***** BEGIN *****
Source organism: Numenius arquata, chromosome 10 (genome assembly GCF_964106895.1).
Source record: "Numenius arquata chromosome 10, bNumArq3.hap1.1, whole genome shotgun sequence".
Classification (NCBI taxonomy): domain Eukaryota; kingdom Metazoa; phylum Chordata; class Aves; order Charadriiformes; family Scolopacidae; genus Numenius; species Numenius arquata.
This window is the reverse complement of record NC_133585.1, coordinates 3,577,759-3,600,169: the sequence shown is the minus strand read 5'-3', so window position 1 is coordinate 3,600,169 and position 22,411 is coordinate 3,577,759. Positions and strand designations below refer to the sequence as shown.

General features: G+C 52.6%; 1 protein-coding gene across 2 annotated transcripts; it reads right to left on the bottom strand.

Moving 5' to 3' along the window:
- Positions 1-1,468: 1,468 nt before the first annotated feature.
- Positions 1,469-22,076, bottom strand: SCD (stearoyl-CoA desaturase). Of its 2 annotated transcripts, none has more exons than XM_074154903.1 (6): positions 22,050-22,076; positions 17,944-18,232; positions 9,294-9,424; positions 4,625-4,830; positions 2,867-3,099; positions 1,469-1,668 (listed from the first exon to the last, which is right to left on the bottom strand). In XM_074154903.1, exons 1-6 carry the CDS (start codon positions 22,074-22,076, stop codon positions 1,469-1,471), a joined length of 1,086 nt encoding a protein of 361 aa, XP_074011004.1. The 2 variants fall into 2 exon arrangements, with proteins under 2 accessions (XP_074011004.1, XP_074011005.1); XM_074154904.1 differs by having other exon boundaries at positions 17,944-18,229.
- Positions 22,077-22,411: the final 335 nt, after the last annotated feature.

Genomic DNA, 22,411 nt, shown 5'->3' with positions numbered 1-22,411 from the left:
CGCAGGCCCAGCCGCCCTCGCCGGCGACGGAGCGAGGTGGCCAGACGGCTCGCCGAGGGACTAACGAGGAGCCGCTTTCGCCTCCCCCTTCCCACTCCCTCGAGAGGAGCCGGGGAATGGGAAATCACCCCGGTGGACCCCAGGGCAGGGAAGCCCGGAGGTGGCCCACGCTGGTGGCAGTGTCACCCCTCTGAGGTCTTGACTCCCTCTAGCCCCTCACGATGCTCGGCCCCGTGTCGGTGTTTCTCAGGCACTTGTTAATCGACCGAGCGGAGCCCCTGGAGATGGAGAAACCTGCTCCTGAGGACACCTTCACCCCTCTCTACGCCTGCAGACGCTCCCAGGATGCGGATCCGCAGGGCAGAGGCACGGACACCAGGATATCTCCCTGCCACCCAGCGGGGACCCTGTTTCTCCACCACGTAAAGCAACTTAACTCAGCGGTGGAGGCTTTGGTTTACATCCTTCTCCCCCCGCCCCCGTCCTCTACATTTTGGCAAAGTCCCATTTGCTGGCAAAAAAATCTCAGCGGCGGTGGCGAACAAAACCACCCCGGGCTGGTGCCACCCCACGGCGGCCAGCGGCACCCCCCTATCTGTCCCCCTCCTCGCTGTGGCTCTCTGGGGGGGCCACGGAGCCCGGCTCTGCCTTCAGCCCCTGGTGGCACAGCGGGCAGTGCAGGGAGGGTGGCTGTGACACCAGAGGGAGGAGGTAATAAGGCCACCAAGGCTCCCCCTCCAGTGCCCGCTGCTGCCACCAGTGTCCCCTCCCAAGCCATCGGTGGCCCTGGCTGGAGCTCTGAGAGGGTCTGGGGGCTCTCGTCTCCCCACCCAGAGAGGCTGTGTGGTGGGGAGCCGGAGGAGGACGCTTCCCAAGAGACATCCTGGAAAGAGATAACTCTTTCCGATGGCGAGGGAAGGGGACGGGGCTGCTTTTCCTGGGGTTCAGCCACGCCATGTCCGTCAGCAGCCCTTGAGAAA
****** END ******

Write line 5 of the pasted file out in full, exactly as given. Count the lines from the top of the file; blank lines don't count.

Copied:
General features: G+C 52.6%; 1 protein-coding gene across 2 annotated transcripts; it reads right to left on the bottom strand.